The Human Rights Act 1993 expressly prohibits discrimination on certain stated grounds including sex, race, family status, political opinion and the like. It applies to almost all aspects of employment including job advertisement, application forms, interviews and job offers. It also applies to unpaid workers and independent contractors. The ERA expressly applies the HRA to employment matters.


Workplace discrimination is dealt with under the Human Rights Act 1993. Discrimination in employment can involve:[8]

  • Refusal or failure to offer and employee the same terms of employment, conditions of work, fringe benefits or opportunities as other employees with the same or similar qualifications, experience or skills working in the same or similar circumstances;
  • Dismissal or detriment by the employer in circumstances in which other employees doing the same kind of work are not, or would not be, treated in such a way; and
  • Retirement or being made to retire or resign by the employer

While the Act in New Zealand covers women, trans persons and discrimination based on cultural grounds a number of barriers still exist in practice in relation to persons who fall within these socio-economic groups. The findings from The Inquiry into Discrimination Experienced by Transgender People conduction by the Human Rights Commission in 2008 found that the majority of submissions made describing some form of discrimination focused on the area of employment.[9] Four out of five submissions described examples of discrimination that ranged from harassment at work to vicious assault and sexual abuse.[10] In 2010 the Centre for Applied Cross-cultural Research at Victoria University published a meta-analysis of all research relating to the experience of discrimination by Asian New Zealanders. The results found that Asian people experienced significant discrimination both working at and applying for jobs, and had higher rates of unemployment and under-employment than other ethnic groups.[11]

If an employee has been unlawfully discriminated against during the course of employment they may pursue a person grievance under the ER Act through the MBIE or make a complaint under the Human Rights Act; however they cannot pursue both. If the discrimination occurs before employment, an individual can only pursue a complaint under the Human Rights Act.

It remains difficult to gauge the levels of workplace discrimination in New Zealand nationally due to inadequacies in data recording and reporting.[12]


Other important labour related legislation includes:

  • Health and Safety in Employment Act 1992: This Act requires employers and employees to take steps to maintain a safe work place;
  • Holidays Act 1981: This Act sets out minimum entitlements and requirements with regards to annual holidays, public holidays and, special leave;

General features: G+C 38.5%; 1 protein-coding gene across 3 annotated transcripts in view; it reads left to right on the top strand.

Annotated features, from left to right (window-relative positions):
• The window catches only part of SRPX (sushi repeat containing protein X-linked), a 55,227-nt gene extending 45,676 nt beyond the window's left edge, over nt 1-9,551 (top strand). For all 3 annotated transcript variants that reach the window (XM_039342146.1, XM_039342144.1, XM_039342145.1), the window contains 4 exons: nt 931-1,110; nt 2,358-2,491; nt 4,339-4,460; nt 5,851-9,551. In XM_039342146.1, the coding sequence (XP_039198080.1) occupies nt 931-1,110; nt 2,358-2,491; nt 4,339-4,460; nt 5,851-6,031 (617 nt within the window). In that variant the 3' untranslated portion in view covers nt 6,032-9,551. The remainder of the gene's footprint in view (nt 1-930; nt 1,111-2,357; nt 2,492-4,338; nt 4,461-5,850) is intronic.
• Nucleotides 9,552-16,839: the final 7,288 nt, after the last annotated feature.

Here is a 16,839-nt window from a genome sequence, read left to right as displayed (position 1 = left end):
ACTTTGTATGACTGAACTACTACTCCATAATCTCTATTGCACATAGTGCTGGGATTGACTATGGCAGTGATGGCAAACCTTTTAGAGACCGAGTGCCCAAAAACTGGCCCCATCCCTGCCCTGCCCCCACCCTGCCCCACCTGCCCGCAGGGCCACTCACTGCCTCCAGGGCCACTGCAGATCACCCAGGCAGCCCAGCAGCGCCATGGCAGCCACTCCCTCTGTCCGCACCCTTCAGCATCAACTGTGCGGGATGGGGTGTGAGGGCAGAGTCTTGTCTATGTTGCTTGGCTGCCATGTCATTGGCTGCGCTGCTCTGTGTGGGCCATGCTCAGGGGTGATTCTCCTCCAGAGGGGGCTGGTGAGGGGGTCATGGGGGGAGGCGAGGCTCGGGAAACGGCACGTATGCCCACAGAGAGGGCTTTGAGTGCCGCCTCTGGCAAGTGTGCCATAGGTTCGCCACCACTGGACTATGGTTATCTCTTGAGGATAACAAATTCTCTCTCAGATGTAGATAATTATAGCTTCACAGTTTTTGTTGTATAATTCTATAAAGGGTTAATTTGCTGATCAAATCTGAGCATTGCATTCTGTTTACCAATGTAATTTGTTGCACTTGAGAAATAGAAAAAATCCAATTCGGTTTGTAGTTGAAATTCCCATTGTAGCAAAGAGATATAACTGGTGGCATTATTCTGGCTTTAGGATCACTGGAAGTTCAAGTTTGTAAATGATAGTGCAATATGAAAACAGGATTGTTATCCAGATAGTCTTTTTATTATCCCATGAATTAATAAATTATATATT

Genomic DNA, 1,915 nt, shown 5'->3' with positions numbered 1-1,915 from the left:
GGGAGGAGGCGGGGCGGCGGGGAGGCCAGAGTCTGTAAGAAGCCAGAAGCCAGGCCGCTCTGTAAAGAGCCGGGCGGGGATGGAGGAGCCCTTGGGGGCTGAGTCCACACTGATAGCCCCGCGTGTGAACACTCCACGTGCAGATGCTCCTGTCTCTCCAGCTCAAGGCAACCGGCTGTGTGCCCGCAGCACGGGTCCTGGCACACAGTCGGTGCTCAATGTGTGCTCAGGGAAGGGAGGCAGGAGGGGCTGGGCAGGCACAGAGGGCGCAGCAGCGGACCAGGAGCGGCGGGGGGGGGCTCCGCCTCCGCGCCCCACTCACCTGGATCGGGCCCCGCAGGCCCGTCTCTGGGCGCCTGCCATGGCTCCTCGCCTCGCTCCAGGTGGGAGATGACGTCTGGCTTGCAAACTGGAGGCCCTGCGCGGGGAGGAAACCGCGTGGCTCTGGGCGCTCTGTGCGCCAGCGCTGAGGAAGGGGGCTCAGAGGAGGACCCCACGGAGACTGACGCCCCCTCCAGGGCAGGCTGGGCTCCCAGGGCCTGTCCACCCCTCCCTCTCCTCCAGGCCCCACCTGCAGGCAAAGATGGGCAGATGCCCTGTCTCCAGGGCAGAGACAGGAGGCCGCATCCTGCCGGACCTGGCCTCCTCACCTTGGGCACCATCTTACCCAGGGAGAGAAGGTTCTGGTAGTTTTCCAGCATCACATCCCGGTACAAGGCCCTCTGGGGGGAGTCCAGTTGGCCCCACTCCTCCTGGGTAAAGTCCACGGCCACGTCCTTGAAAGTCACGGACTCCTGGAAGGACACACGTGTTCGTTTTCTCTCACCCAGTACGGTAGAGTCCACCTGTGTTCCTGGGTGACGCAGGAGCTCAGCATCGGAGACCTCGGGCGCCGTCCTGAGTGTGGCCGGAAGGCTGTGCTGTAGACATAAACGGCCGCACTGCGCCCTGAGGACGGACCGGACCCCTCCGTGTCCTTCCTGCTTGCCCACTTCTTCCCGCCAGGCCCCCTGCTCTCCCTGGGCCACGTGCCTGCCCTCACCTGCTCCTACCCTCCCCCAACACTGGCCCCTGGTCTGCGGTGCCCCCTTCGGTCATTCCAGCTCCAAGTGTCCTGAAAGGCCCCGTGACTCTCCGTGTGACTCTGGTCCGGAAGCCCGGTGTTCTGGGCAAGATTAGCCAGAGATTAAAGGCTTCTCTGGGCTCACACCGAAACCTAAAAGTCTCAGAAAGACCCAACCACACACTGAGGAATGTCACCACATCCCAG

• Parental Leave and Employment Protection Act 1987: sets out entitlements of employees to parental leave. It currently gives employees 14 weeks of government funded parental (maternity) leave. Employees may also take an additional 38 weeks extended leave for child care. There is a presumption that the job will be kept open for the employee taking leave;
  • The Accident Compensation Act 2001: sets out the no fault scheme in New Zealand whereby employees who suffer an injury at work have an entitlement to compensation from a State funded insurance scheme. As a result of this scheme, employees are barred from a suit at common law for compensatory damages;
  • New Zealand Bill of Rights Act 1990 (NZBORA): This statute is considered of fundamental constitutional importance. The seeks to affirm, protect and promote human rights and fundamental freedoms in New Zealand and to affirm New Zealand's commitment to the International Covenant on Civil and Political Rights. This Act expressly recognizes a number of fundamental rights such as the freedom of association;
  • Minimum Wage Act 1983: sets out minimum wage rates for employees;
  • Privacy Act 1993: sets out various privacy principles including those on the collection, use and disclosure of personal information. Personal information includes information held about employees;
  • The Equal Pay Act 1972: seeks to remove and prevent workplace discrimination, based on the sex of an employee.

Minimum rights and entitlements[edit]

A number of rights and entitlements arise from the various employment enactments. Under New Zealand law, an employee cannot be asked to agree to less than the minimum rights and obligations as provided by the law. An employee must have a written agreement and the minimum employment rights must be met whether or not they are included in this agreement.[13]

Minimum wage[edit]

The minimum wage rates apply to all employees and must be paid if a person is over 16 years of age and not a starting-out or trainee worker. The wage rates are reviewed annually by the government and are currently set at $14.75 for adults and $11.40 for the starting out rate.[14]